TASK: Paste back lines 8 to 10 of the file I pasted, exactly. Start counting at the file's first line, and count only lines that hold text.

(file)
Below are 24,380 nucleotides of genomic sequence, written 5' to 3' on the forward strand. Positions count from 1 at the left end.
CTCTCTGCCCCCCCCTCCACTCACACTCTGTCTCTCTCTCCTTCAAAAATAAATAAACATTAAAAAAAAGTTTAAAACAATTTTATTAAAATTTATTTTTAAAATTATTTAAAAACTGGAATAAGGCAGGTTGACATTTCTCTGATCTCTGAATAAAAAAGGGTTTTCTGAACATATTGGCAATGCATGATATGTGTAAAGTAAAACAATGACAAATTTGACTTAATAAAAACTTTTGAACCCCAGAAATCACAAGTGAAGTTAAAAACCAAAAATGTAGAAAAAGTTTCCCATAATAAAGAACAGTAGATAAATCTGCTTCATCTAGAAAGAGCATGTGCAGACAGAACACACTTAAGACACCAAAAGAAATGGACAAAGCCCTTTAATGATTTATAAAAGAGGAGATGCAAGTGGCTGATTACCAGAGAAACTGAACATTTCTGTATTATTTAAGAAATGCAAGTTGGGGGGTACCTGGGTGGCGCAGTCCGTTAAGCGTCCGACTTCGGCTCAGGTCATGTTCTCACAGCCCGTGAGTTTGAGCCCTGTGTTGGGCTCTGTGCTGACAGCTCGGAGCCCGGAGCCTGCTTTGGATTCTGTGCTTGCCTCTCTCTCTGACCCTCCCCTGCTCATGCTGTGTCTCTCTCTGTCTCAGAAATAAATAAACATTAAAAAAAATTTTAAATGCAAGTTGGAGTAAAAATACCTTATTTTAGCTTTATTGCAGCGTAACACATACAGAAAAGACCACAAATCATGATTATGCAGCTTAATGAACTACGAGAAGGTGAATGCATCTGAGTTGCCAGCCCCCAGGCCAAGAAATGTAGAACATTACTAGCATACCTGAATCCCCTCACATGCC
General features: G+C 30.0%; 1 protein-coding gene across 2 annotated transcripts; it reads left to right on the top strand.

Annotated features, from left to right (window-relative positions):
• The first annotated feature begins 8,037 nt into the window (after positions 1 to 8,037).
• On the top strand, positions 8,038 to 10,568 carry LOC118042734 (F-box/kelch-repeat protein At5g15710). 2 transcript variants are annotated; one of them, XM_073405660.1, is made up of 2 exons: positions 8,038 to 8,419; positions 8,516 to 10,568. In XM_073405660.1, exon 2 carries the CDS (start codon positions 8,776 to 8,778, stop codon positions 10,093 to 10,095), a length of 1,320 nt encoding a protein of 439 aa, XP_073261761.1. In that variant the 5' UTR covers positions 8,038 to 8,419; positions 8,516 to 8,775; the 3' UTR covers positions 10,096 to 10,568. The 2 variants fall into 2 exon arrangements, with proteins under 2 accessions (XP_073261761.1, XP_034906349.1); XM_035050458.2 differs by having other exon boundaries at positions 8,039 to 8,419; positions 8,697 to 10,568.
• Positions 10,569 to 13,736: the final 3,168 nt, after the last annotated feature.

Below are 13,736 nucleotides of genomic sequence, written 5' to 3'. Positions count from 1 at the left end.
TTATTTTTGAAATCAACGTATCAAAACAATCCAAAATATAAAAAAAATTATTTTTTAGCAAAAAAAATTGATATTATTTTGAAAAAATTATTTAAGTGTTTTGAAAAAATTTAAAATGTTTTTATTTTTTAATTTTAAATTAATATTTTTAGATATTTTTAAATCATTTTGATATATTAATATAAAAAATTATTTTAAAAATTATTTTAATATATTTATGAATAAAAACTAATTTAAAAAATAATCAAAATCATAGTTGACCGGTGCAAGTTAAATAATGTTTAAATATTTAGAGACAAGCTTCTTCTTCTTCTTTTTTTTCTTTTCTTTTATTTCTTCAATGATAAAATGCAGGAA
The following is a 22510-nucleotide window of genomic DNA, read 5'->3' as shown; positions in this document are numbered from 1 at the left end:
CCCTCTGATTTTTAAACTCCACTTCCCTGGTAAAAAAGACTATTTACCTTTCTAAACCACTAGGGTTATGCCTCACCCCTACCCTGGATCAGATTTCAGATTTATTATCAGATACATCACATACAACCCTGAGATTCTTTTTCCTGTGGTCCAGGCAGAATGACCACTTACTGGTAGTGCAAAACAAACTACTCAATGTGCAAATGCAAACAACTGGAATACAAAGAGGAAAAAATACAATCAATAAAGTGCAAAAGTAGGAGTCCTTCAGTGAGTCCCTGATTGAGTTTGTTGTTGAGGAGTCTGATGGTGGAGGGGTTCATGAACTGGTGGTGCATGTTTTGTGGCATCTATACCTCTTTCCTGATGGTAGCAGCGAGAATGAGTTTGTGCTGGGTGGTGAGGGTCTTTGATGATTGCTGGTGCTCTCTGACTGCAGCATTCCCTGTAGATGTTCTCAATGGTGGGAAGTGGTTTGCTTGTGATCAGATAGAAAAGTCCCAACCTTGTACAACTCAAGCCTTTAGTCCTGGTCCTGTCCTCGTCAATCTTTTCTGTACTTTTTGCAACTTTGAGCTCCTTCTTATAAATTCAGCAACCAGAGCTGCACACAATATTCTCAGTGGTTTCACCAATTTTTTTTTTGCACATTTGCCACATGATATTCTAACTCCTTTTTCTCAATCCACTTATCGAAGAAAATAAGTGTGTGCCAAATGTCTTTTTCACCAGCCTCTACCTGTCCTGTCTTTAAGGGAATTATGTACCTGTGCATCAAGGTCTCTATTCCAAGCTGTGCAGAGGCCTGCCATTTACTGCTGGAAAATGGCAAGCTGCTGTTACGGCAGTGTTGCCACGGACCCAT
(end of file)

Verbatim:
Below are 13,736 nucleotides of genomic sequence, written 5' to 3'. Positions count from 1 at the left end.
TTATTTTTGAAATCAACGTATCAAAACAATCCAAAATATAAAAAAAATTATTTTTTAGCAAAAAAAATTGATATTATTTTGAAAAAATTATTTAAGTGTTTTGAAAAAATTTAAAATGTTTTTATTTTTTAATTTTAAATTAATATTTTTAGATATTTTTAAATCATTTTGATATATTAATATAAAAAATTATTTTAAAAATTATTTTAATATATTTATGAATAAAAACTAATTTAAAAAATAATCAAAATCATAGTTGACCGGTGCAAGTTAAATAATGTTTAAATATTTAGAGACAAGCTTCTTCTTCTTCTTTTTTTTCTTTTCTTTTATTTCTTCAATGATAAAATGCAGGAA
The following is a 22510-nucleotide window of genomic DNA, read 5'->3' as shown; positions in this document are numbered from 1 at the left end: